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Building farmworkers capacity is the new paradigm for nourishing the food security movement

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Farmworkers, consumers and food retail companies adopted a more just and sustainable food system. The Fair Food Program (FFP) is a worker-driven approach that ensures farmworkers can preserve their human rights and fair labor wages. Created by the Coalition of the Immokalee Workers (CIW), the Fair Food Program is one effective method of securing food justice.

Food justice promotes the ideal that everyone has the right to healthy, culturally appropriate and environmentally safe food. One aspect of food justice is food democracy, which focuses on “social and economic justice, and democratic governance” that prioritizes workers’ rights in the food system.

The FFP works with the Fair Foods Standard Council to uphold fair conditions and wages for workers. The Council, is a regulatory body which monitors participants in the FFP for labor or other human rights violations. Monitoring mechanisms include Corrective Action Plans to prevent violations from continuing, and trainings for growers on how to comply with the Fair Food Code of Conduct. 

The Fair Food Code of Conduct outlines numerous conditions that farmers must meet in order to retain the Fair Foods Standards label, including improved health and safety conditions.

The FFP is so successful because of its commitment to placing power in the hands of workers themselves. It is one of many programs supporting the Worker-Driven Social Responsibility (WSR) model which places workers at the forefront of leading and designing their agenda to improve their wages and working conditions.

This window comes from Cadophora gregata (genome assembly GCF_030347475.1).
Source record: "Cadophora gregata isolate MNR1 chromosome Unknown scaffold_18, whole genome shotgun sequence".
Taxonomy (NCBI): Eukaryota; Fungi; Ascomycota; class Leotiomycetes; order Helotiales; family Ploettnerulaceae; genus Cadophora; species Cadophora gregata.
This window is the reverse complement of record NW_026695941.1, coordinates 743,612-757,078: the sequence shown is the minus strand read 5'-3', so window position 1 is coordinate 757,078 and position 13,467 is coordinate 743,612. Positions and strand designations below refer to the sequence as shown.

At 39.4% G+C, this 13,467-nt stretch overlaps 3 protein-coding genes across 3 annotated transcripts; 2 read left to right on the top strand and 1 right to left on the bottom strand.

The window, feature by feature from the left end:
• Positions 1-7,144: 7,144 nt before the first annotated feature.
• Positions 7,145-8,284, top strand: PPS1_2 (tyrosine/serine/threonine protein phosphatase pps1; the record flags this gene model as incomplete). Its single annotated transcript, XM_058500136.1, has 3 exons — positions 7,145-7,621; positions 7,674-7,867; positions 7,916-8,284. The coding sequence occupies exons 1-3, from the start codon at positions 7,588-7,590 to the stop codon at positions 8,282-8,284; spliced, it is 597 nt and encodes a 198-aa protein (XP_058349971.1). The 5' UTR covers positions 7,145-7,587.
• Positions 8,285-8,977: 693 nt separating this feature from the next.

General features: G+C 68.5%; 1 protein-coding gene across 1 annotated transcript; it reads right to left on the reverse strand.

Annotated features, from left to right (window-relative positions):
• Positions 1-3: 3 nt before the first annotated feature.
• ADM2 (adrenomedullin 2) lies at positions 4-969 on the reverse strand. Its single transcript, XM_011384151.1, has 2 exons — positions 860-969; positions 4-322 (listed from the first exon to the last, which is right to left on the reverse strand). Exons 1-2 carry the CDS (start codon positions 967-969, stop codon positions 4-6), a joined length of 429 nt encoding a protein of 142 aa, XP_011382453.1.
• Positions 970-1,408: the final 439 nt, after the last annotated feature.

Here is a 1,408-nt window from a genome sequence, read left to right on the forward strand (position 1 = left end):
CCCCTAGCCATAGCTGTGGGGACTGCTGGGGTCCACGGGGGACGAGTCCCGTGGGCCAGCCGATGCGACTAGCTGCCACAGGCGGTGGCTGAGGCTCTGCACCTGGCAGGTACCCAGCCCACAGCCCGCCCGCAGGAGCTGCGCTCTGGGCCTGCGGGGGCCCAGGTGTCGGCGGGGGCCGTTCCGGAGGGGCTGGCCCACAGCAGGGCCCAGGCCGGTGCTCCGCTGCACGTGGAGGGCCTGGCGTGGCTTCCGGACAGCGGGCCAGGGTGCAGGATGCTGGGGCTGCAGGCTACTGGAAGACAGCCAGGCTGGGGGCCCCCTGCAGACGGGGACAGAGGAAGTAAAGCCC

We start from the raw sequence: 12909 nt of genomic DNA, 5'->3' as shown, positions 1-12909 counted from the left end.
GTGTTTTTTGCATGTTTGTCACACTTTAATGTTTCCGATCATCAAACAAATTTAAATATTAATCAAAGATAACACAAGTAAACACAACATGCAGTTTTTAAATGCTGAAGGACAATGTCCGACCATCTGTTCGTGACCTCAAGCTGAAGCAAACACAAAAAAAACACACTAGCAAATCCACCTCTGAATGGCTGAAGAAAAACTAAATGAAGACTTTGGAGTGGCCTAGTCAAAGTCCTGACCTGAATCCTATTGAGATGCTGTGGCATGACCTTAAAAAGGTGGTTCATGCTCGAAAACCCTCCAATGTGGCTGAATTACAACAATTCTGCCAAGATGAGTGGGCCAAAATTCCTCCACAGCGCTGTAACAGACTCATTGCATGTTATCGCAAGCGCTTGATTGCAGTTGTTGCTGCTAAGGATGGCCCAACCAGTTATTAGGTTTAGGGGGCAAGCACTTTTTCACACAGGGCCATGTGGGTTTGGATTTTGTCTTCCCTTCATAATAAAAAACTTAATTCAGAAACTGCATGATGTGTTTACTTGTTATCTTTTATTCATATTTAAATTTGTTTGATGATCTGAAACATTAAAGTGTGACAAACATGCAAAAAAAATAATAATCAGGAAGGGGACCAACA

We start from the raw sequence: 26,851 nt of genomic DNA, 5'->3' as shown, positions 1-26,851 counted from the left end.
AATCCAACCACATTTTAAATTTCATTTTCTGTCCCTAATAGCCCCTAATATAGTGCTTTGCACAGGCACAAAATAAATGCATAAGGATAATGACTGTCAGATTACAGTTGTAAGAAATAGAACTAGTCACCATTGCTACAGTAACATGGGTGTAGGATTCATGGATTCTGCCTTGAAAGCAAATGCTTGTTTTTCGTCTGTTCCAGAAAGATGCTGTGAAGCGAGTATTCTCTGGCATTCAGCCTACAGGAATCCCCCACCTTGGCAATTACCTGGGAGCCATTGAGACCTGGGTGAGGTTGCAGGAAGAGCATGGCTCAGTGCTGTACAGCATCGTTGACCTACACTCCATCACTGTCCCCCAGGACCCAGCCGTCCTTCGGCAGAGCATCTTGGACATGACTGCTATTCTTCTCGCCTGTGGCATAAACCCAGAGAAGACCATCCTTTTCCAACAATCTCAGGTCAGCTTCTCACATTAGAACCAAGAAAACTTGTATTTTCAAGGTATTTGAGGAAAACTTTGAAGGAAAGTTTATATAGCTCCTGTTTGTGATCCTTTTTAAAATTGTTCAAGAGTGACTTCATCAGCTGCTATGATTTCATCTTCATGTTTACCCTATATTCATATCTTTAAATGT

A notable international case is the Accord on Fire Building and Safety in Bangladesh which ensured workers could monitor their workspace for unsafe conditions, and organize if they found them too dangerous to work in.

The Occupational Safety and Health Committee is introduced to workers at a factory covered by the Accord.
The Occupational Safety and Health Committee is introduced to workers at a factory covered by the Accord. Photo Credit: Bangladesh Accord.

Another successful example, is the Brazilian based organization, Friends of the MST. Partnered with the Brazilian Landless Workers Movement to coordinate social and economic food justice intervention, Friends of the MST’s Via Campesina Program demands cooperative food production and prioritizes the inclusion of farmers in shaping a more equitable food system.

WSR programs are important to advance human rights work because of the bottom-up approach that gives voice to the affected and neglected worker populations. Putting farmworkers at the forefront of efforts to create and monitor fair standards means that everyone in the food system has the power to push for fair food.


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Divya Korada is the current Program Associate at Human Rights Connected. She is also a former Research and Operations Intern.
This blog post was edited by Education and Communications Associate Sabrina Sanchez.

Featured image borrowed from Witness for Peace.

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